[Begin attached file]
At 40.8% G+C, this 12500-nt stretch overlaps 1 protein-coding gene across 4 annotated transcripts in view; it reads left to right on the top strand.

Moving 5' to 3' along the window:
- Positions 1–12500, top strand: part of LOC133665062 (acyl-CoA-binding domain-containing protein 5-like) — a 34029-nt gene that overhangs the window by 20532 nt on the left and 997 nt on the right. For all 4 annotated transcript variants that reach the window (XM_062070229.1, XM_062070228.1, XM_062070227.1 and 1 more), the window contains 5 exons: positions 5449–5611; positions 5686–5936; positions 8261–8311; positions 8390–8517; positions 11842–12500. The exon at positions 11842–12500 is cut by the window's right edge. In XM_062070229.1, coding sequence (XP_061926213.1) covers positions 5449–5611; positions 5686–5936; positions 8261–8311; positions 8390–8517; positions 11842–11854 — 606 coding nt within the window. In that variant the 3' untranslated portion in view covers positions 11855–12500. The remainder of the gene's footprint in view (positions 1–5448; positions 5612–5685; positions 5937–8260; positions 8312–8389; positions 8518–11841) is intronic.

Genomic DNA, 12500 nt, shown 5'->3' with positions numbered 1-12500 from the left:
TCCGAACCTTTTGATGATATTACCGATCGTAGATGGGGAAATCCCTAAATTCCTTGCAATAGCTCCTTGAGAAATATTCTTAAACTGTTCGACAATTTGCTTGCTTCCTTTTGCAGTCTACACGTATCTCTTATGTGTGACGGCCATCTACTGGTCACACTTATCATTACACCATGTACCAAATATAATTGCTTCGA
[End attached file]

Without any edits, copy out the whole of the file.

At 40.8% G+C, this 12500-nt stretch overlaps 1 protein-coding gene across 4 annotated transcripts in view; it reads left to right on the top strand.

Moving 5' to 3' along the window:
- Positions 1–12500, top strand: part of LOC133665062 (acyl-CoA-binding domain-containing protein 5-like) — a 34029-nt gene that overhangs the window by 20532 nt on the left and 997 nt on the right. For all 4 annotated transcript variants that reach the window (XM_062070229.1, XM_062070228.1, XM_062070227.1 and 1 more), the window contains 5 exons: positions 5449–5611; positions 5686–5936; positions 8261–8311; positions 8390–8517; positions 11842–12500. The exon at positions 11842–12500 is cut by the window's right edge. In XM_062070229.1, coding sequence (XP_061926213.1) covers positions 5449–5611; positions 5686–5936; positions 8261–8311; positions 8390–8517; positions 11842–11854 — 606 coding nt within the window. In that variant the 3' untranslated portion in view covers positions 11855–12500. The remainder of the gene's footprint in view (positions 1–5448; positions 5612–5685; positions 5937–8260; positions 8312–8389; positions 8518–11841) is intronic.

Genomic DNA, 12500 nt, shown 5'->3' with positions numbered 1-12500 from the left:
TCCGAACCTTTTGATGATATTACCGATCGTAGATGGGGAAATCCCTAAATTCCTTGCAATAGCTCCTTGAGAAATATTCTTAAACTGTTCGACAATTTGCTTGCTTCCTTTTGCAGTCTACACGTATCTCTTATGTGTGACGGCCATCTACTGGTCACACTTATCATTACACCATGTACCAAATATAATTGCTTCGA